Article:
I wonder how to use \gls or the package glossaries in general in a proper way in case of symbols and subscripts. For instance without glossaries, I'd just write


or in case of in-text usage


Using glossaries, I defined a symbol for force (sym:F) and the subscript for tractive (sub:trac) and write


or in case of in-text usage


I can't even spare the $$ here, which I do for alone standing symbols, which are surrounded by an \ensuremath{} in the definition. If two or more subscripts are required I use


Also, if one defines an


there is no way of adding the \gls{sub:max} anymore, is there?

The quite short form




So my point is:

What is the way the package is intended to be used?

  • oh, my, nothing to do with glossaries, but "trac" in the usual math font is quite dreadful. \mathit{trac} is the proper thing if that should be italic, or \mathrm{trac} if it's better roman, indicating a short form of a term. Mar 12, 2015 at 18:58
  • Is it, @barbarabeeton? What's the difference? Can't see any, at least when it comes to appearance...
    – embert
    Mar 12, 2015 at 19:29
  • the kerning of the letters meant as math variables (which is what you get by default in math mode) is such that they more clearly appear as individual letters than as a word. replace "trac" by "effect" and you'll see what i am referring to. Mar 12, 2015 at 19:31
  • @barbarabeeton Interesting. Never thought about it.
    – embert
    Mar 12, 2015 at 19:51
  • Isn't one of the benefits of the glossaries package that your label inside \gls{} doesn't have to contain a formatted command on it's own? The name, first, and description can accept a wide variety of macro expansions simplifying the process and generating the proper formatting. I generate sub and superscripts all the time with the siunitx package inside the name entity of a glossary entry and I have never observed a problem with spacing or formatting consistency.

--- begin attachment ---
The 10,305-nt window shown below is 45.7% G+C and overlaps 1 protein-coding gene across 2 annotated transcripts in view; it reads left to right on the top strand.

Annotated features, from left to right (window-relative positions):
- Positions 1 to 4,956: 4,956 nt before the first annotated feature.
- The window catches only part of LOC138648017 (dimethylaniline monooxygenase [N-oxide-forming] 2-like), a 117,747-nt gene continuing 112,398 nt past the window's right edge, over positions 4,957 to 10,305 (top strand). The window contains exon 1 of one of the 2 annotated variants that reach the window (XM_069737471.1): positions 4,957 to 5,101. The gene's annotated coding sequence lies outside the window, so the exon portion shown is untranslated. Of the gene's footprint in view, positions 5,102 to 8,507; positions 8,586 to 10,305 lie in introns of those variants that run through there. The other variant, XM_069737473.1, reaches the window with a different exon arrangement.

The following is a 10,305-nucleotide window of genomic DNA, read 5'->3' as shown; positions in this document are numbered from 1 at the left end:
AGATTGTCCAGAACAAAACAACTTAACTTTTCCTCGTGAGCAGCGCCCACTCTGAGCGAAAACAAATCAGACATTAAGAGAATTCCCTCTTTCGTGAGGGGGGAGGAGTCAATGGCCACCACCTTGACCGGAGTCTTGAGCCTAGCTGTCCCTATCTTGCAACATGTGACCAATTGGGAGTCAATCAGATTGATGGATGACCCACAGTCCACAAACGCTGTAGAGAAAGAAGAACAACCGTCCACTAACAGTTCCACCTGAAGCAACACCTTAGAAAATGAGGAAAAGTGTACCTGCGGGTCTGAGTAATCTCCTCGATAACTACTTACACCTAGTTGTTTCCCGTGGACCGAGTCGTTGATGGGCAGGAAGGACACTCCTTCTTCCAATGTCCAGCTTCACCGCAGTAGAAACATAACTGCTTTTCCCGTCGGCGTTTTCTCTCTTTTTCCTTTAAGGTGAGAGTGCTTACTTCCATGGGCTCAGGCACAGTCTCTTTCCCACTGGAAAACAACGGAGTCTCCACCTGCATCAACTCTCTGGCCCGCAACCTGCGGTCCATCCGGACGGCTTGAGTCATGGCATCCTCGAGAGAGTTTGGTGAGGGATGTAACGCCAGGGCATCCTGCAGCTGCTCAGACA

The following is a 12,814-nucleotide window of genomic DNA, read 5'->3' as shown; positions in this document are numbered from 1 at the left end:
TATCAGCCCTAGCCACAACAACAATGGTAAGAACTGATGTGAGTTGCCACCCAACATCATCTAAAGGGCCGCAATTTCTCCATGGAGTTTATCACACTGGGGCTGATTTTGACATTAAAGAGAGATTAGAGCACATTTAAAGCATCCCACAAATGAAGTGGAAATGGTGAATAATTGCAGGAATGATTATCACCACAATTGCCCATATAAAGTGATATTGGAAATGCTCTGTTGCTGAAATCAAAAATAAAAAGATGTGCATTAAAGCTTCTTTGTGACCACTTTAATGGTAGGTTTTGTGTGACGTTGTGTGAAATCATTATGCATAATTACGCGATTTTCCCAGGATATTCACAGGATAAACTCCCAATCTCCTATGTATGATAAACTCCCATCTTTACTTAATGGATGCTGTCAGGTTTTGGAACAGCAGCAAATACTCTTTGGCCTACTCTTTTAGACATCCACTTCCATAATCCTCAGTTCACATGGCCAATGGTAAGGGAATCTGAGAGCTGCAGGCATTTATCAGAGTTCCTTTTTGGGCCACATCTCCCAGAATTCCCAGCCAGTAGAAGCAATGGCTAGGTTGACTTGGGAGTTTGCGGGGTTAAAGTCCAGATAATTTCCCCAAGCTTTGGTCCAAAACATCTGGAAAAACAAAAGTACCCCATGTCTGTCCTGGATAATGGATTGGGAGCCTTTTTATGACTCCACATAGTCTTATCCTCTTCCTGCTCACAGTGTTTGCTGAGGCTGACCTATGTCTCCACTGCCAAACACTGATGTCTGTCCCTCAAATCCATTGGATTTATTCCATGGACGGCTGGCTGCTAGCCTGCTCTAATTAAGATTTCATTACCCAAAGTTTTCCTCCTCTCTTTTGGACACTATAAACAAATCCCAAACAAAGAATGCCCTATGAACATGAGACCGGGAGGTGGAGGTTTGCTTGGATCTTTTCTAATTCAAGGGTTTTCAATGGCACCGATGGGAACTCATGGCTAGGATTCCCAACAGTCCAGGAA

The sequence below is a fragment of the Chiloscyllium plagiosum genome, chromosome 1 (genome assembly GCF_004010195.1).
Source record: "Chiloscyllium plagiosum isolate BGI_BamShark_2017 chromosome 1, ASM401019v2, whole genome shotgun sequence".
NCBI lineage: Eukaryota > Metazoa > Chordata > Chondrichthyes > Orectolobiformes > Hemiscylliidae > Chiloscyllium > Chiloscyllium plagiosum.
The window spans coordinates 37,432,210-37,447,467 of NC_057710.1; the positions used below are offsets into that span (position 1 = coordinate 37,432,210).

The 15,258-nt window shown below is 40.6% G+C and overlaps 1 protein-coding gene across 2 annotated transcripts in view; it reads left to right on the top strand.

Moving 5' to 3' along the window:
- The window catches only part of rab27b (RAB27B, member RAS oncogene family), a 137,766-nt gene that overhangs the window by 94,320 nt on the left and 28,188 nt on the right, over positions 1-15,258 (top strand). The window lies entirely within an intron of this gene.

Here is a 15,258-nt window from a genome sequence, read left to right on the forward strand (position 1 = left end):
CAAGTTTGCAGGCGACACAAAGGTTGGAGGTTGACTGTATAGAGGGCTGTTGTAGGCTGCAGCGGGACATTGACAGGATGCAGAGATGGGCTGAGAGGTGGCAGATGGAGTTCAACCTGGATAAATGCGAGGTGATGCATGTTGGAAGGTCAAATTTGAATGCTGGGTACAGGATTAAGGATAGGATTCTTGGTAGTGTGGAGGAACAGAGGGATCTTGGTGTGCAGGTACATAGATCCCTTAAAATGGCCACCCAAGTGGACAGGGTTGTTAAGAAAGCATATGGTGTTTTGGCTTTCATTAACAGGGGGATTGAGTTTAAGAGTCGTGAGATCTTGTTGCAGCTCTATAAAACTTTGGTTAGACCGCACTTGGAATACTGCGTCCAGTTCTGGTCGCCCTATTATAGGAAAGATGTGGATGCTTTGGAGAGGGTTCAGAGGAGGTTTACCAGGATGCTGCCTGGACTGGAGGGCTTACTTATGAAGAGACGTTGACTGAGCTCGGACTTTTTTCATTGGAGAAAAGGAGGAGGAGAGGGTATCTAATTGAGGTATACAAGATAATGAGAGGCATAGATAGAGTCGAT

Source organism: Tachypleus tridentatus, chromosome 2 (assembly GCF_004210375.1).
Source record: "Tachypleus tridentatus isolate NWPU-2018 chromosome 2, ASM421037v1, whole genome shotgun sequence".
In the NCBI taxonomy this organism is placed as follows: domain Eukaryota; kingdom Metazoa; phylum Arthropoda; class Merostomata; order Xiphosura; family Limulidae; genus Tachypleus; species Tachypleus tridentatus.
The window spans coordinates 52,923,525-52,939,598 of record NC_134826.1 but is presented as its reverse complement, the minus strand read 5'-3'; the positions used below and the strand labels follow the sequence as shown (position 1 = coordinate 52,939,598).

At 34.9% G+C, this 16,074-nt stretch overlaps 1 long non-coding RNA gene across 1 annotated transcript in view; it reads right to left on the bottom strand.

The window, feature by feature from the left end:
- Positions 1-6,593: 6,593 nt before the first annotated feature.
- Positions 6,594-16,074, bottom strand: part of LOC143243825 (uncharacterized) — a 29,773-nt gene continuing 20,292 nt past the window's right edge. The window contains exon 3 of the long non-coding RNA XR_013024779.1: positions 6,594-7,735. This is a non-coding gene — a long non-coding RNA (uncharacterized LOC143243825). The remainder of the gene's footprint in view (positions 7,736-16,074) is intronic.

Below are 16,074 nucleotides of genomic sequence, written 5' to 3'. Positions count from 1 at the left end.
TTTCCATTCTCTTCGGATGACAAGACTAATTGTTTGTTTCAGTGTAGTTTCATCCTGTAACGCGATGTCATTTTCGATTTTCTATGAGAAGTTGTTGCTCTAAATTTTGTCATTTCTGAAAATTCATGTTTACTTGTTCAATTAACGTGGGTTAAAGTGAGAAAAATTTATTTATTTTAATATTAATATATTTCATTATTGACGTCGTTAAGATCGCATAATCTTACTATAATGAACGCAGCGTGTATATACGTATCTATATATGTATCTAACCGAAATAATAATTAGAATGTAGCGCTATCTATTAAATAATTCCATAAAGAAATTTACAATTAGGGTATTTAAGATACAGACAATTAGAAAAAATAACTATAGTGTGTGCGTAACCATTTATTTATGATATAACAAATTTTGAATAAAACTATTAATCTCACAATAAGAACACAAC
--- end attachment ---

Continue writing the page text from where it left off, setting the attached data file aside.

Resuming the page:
– EngBIRD
    Jun 20, 2015 at 3:39

1 Answer 1


The manual (in section 6.1) states:

Don’t use any of the \gls-like or \glstext-like commands in the ⟨insert⟩ argument.

(where ⟨insert⟩ refers to the final optional argument) so it's not intended to be used in the form \gls{sym:v}[_{\gls{sub:k}}]. The main reason for this is because it causes nested links (if hyperref is used). The problem of nested links is mentioned in the glossaries FAQ entry Why shouldn't I use commands like \gls in \section, \chapter, \caption etc? but it can be demonstrated using the following MWE:




Targets: \hypertarget{k}{$k$}, \hypertarget{v}{$v$}.

Links: $\hyperlink{v}{v}_{\hyperlink{k}{k}}$.

No links: $v_k$


Image of output

The first case $\hyperlink{v}{v}_{\hyperlink{k}{k}}$ is analogous to \gls{v}_{\gls{k}}. Here there are two separate hyperlinks, but the spacing between the v and its subscript is slightly wider than the no links version.

The second case $\hyperlink{v}{v_{\hyperlink{k}{k}}}$ is analogous to \gls{v}[_{\gls{k}}]. This has a better spacing between the v and its subscript, but there is now a nested hyperlink. If you click on the k it may take you to the k target (\hypertarget{k}{$k$}) or it may take you to the v target (\hypertarget{v}{$v$}), depending on your PDF viewer.

(In either case you will need to use pdflatex rather than latex for the hyperlinked subscript to appear the correct size.)

Going back to glossaries, the usage really depends on how important it is to place each symbol in a hyperlink. If they all need to be hyperlinked, then it's best just to do \gls{k}_{\gls{v}}. If you're happy for k_v to just hyperlink to the entry for k then you can do $\gls{k}[_{\glsentrytext{v}}]$, which has better spacing between the k and the v:










Remember that you can define a command if this is too cumbersome to type. For example:


Now you can just do \gsub{v}{k} or \gsubs{v}{k}{j}. This won't add the subscript entries to the glossary, but this can be done by adjusting the definitions:


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